how to train to use cup waterers


8 Years
Jun 19, 2013
Baker, FL (Western Panhandle)
I had the cup waterers ready and waiting for the arrival of my flock a few weeks ago. It was a very hot day in Florida when I got the crew, and they were stressed from their transport and new surroundings, so I put a couple of bowls of water out for them. Well, two weeks have gone by and I'm still filling the bowls and no one is using the cups. I have stuck a few beaks in the cups to show them the water, but still no takers. I'm reluctant to take the bowls away because it's still in the 90's every day. Any suggestions?
You have to complete remove any other water for them to begin using the cups or nipples. There are lots of threads in this forum about the subject so search this sub forum back a few pages and you will always see that the #1 training aid is removing all other sources of water.

2 weeks is kind of young for the cups so you might want to wait till they are about a month old to try again. Don't forget, remove all other sources of water!!!!
Here's a pic of some of my chicks checking out the water cups when they were about a month old. I think this was their first day in this particular coop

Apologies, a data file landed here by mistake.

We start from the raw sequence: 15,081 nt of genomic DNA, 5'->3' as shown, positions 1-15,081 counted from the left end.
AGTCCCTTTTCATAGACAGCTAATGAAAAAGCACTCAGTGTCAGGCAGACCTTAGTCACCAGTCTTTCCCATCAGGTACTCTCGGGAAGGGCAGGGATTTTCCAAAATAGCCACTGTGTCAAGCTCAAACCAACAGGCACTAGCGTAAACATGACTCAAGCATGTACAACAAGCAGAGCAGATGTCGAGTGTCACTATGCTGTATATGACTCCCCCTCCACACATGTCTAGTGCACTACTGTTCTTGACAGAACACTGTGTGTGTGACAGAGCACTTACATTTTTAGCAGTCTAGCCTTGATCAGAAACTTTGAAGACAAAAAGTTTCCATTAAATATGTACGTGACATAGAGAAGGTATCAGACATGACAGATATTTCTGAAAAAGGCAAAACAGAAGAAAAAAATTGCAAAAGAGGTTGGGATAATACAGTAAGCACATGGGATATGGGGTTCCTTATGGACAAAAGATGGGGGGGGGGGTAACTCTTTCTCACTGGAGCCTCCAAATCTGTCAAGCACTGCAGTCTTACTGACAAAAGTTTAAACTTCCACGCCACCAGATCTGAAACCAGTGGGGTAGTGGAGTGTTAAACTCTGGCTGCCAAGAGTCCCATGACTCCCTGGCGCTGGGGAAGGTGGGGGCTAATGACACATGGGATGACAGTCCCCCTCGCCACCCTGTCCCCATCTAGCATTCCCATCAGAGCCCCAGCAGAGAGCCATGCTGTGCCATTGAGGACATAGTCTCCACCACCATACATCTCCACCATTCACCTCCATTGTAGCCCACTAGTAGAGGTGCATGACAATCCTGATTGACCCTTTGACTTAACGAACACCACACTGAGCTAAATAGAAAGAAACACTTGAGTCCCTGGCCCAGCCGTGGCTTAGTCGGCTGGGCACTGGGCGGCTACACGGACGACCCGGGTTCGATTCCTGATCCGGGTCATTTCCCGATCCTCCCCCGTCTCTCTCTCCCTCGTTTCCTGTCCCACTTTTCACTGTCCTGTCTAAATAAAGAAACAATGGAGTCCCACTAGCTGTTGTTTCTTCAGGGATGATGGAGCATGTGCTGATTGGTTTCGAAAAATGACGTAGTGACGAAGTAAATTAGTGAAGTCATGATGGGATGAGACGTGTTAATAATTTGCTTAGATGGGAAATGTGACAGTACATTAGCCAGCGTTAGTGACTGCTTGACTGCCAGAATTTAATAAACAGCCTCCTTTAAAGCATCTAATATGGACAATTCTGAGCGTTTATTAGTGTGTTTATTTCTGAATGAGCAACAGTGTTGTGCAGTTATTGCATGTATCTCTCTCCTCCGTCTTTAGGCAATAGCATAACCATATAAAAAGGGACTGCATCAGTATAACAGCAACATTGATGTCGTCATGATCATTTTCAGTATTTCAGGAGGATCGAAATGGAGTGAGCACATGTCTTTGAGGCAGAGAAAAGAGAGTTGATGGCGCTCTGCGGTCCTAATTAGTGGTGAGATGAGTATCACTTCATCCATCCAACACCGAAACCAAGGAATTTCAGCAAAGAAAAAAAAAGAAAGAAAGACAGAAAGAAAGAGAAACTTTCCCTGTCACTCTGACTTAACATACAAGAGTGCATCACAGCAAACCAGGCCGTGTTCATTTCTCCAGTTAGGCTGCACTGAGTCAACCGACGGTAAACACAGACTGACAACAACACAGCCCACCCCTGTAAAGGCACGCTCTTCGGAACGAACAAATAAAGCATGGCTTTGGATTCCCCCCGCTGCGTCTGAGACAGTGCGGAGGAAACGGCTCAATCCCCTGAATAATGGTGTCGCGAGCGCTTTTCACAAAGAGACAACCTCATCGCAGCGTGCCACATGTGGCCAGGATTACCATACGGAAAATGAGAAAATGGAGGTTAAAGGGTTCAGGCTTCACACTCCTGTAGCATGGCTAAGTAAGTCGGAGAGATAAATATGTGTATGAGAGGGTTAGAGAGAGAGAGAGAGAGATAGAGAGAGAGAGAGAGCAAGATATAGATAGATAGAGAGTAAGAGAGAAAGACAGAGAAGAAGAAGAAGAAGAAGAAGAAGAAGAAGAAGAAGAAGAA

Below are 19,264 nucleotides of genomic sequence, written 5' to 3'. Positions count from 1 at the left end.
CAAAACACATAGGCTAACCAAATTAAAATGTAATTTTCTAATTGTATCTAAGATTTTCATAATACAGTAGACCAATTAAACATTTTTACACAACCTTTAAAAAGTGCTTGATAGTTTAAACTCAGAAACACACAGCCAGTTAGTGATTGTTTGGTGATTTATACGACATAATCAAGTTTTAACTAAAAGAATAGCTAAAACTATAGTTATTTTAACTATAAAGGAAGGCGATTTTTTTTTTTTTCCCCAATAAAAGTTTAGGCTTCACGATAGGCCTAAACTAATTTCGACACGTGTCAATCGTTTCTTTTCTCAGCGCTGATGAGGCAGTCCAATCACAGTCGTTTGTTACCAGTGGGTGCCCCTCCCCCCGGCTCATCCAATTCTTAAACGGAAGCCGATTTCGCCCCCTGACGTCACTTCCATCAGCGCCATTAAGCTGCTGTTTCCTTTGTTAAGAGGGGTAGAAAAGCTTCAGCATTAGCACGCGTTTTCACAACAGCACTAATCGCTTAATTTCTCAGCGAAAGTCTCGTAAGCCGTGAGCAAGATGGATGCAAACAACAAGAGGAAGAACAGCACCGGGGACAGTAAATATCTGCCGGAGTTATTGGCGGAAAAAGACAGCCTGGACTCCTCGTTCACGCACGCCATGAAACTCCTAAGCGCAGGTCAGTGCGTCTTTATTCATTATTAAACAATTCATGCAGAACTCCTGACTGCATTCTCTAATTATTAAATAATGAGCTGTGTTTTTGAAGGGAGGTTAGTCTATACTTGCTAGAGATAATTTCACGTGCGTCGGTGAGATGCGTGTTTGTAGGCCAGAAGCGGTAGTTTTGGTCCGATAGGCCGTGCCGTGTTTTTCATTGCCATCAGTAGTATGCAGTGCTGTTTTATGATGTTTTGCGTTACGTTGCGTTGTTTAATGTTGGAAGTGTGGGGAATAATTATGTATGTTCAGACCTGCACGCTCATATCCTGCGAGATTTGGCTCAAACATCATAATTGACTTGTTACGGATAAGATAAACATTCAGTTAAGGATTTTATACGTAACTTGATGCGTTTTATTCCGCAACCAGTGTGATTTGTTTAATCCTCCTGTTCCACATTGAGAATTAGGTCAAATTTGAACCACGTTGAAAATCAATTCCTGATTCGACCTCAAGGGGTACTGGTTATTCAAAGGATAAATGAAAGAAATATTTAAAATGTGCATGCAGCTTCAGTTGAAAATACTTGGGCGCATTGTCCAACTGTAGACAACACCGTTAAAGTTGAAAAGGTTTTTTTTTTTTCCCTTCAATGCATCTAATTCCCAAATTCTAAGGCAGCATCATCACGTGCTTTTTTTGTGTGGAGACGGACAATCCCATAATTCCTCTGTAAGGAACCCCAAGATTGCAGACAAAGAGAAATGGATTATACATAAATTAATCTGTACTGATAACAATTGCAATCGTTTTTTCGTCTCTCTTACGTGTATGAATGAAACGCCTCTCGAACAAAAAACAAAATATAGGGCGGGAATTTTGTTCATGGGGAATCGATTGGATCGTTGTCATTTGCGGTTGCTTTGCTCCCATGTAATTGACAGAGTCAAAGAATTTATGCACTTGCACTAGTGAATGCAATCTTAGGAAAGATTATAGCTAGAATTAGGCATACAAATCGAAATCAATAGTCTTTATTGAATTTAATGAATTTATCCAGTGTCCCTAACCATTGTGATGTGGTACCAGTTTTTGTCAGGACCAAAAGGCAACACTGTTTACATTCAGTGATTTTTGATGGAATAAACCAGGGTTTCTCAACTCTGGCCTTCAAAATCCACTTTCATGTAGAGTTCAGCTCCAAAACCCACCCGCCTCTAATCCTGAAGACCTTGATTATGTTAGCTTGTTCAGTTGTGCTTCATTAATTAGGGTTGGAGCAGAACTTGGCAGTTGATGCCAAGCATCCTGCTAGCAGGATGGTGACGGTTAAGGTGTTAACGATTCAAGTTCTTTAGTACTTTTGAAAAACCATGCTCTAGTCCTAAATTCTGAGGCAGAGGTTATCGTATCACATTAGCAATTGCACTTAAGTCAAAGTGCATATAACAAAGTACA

If you don't see them drinking don't worry about it a whole lot. Check the level in your reservoir to verify that the birds are drinking. If you have a 5 gal bucket for instance and it needs refilling once a week the birds are getting plenty of water. It does depend on how many birds you have on the system.

I forgot to remind you, Remove all other sources of water!!!
We converted out hanging drinkers to nipples not long ago.

I left both int here and dunked beaks for two days, then removed the hanging water.

Did not take them long to all start going to the nipples when they got thirsty. I would think the cups would be a similar process.

They will drink from what ever is easiest, so take away the easier options. I still watched mine very closely but they picked it up very quickly.
The white birds in my post are Rhode Island Whites. A rather rare breed that is not easy to find. I plan on breeding these hens with a Rhode Island Red rooster and the offspring will be a gold Hybrid similar to Golden Comets. I plan on calling mine LoneOak Golds. I also have one RIW rooster and hens from two different hatcheries. I am going to let him mate with the hens from the other hatchery and get some more RIW. They are very docile and lay similar to RIRs

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